Yemen’s Riyadh Agreement: An overview

The stalled peace deal was signed between the Yemeni gov’t and southern separatists in the Saudi capital last year.

Southern Yemeni separatist security members patrol a road during a campaign to seize unlicensed motorcycles in Aden, Yemen
The separatist Southern Transitional Council declared self-rule in the south of Yemen in April [File: Fawaz Salma/Reuters]

After months of tension that often resulted in armed conflict, Yemen’s southern separatists have announced they will abandon their aspirations for self-rule to implement a stalled peace deal with the government of President Abd-Rabbu Mansour Hadi.

Though nominal allies in a Saudi-led military coalition fighting the Houthi rebels, the rivalry between the two sides had opened up a major new front in Yemen’s multifaceted conflict, in what some observers described as a “civil war within a civil war”. 

Tensions culminated in April with the so-called Southern Transitional Council (STC) breaking ranks with Hadi’s government and unilaterally declaring “self-rule”, a move that sparked fierce clashes across southern Yemen and the Socotra archipelago.

On Wednesday, the UAE-backed STC said they rescinded their demands for self-rule and pledged to implement a power-sharing deal that was brokered by Saudi Arabia in November last year but was never implemented.

It came hours after Saudi Arabia said it had proposed a plan to “accelerate” the implementation of the Riyadh Agreement, seen as an attempt by the kingdom to restore order in the coalition and redirect focus towards the initial aim of defeating the Houthis.

Below, Al Jazeera takes a look at some of the key features of the agreement.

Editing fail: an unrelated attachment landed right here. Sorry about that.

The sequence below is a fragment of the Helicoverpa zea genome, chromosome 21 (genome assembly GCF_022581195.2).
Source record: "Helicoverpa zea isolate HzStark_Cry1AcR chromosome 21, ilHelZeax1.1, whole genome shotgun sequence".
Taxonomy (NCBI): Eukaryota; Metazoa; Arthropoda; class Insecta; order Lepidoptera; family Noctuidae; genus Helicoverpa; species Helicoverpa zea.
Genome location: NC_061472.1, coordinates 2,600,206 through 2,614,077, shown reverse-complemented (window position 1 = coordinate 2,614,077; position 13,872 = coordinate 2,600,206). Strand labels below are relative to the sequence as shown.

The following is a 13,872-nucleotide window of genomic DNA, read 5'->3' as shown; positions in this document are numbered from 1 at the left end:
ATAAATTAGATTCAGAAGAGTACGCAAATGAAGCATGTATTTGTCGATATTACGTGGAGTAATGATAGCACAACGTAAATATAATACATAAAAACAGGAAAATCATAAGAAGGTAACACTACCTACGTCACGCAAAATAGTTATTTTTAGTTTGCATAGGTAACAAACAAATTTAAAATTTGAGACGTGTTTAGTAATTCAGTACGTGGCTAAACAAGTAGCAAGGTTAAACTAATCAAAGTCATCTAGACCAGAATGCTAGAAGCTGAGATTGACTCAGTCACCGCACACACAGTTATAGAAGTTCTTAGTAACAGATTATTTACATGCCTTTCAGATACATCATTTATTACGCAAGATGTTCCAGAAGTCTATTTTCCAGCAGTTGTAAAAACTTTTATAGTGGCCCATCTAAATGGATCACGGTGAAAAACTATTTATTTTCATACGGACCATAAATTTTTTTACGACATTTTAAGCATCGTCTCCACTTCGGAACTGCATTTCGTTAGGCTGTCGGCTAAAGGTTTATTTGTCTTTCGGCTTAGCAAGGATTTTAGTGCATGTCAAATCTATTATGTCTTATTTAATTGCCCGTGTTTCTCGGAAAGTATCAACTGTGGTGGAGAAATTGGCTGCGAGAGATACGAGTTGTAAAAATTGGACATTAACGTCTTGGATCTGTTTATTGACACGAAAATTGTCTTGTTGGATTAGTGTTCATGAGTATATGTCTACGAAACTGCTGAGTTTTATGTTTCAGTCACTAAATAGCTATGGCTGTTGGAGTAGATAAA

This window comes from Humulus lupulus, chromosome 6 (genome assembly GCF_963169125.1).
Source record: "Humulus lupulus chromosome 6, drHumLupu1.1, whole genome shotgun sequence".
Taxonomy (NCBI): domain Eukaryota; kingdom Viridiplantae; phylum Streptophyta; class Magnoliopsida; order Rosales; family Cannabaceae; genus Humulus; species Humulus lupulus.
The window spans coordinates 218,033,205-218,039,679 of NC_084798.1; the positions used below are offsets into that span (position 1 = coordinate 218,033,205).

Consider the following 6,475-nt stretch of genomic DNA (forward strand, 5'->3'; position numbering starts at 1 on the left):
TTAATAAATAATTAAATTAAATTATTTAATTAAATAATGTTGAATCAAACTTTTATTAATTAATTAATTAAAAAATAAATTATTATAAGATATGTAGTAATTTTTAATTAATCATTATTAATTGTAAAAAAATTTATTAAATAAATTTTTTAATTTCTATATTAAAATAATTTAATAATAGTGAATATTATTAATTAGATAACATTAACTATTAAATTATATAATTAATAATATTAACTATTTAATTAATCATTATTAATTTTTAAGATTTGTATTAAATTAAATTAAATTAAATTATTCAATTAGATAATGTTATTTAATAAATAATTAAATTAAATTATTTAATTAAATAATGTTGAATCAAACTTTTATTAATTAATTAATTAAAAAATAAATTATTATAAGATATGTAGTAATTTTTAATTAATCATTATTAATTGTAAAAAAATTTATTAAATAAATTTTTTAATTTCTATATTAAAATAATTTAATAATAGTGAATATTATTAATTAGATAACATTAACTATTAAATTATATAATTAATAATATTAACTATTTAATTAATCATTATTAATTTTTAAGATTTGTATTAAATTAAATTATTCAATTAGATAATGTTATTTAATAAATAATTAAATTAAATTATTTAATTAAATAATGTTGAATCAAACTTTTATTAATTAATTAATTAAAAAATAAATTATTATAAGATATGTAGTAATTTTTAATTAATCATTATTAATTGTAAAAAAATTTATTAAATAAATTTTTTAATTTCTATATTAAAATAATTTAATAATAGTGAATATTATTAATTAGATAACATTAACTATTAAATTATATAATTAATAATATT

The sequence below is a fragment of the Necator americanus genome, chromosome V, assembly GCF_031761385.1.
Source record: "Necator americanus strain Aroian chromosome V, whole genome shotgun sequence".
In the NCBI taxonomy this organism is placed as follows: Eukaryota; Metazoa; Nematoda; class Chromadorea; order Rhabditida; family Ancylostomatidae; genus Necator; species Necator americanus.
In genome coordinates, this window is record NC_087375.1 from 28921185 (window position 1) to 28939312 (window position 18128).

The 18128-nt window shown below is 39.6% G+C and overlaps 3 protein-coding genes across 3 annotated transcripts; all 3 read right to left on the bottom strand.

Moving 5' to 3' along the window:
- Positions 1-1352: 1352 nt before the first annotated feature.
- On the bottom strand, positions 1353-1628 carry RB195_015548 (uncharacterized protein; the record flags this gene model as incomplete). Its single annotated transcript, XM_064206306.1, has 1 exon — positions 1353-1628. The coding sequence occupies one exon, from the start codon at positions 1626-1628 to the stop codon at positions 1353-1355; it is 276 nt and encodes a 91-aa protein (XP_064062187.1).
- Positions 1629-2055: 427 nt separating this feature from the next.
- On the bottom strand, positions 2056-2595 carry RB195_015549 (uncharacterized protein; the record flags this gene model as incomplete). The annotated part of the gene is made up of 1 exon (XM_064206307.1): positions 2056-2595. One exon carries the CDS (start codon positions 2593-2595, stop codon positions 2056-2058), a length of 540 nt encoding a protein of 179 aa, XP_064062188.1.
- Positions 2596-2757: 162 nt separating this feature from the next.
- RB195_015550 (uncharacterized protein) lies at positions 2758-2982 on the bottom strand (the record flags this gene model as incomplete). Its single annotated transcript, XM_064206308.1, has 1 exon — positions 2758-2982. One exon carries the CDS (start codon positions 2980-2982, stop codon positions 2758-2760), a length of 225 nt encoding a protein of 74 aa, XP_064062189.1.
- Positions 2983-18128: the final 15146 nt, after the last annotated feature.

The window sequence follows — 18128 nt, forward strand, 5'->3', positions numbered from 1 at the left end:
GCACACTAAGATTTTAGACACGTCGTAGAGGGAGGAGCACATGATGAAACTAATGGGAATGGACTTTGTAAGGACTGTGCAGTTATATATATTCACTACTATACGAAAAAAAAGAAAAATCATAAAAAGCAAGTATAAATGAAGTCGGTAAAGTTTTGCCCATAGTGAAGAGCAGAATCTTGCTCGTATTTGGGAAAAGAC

The agreement provides for the formation of a new technocratic government with no more than 24 ministers.

It says the cabinet positions must be distributed equally between northerners and southerners.

The ministers, who will be named by the president after consultation with the prime minister, must not have taken part or incited their followers to participate in any clashes between the two sides.

The prime minister will, after consultation, appoint a governor and director of security for Aden, the internationally-recognised government’s interim seat after the 2014 takeover of Yemen’s capital, Sanaa, by the Houthis. The same process will ensue for the southern provinces of Abyan and Dhalea.

All state revenues will be deposited in the central bank of Aden.


Forces that advanced towards Aden, Abyan and Shabwa, the site of deadly clashes between government forces and the STC, are to return to their initial positions as part of the agreement.

They will be replaced by local security forces. 

Military and security forces stationed in Aden will also be redeployed elsewhere under the supervision of and in accordance with timelines set by the coalition. 

The First Presidential Protection Brigade is exempted from the new measures and will continue to protect the presidential palace and surrounding areas. The same protection will be afforded to the STC leadership. 


The STC forces will be incorporated into the Ministries of Interior and Defence, which will ultimately be under the authority of Hadi’s government. 

Government and STC military forces will leave Aden province within 30 days, while security inside the city will be overseen by Saudi Arabia.

The security and counterterrorism forces in Aden will be reorganised and reinforced with members from the STC and government’s ranks. 

Finally, the interior ministry’s director for security will set up a defence force that will be tasked with protecting vital civilian infrastructure.

Source: Al Jazeera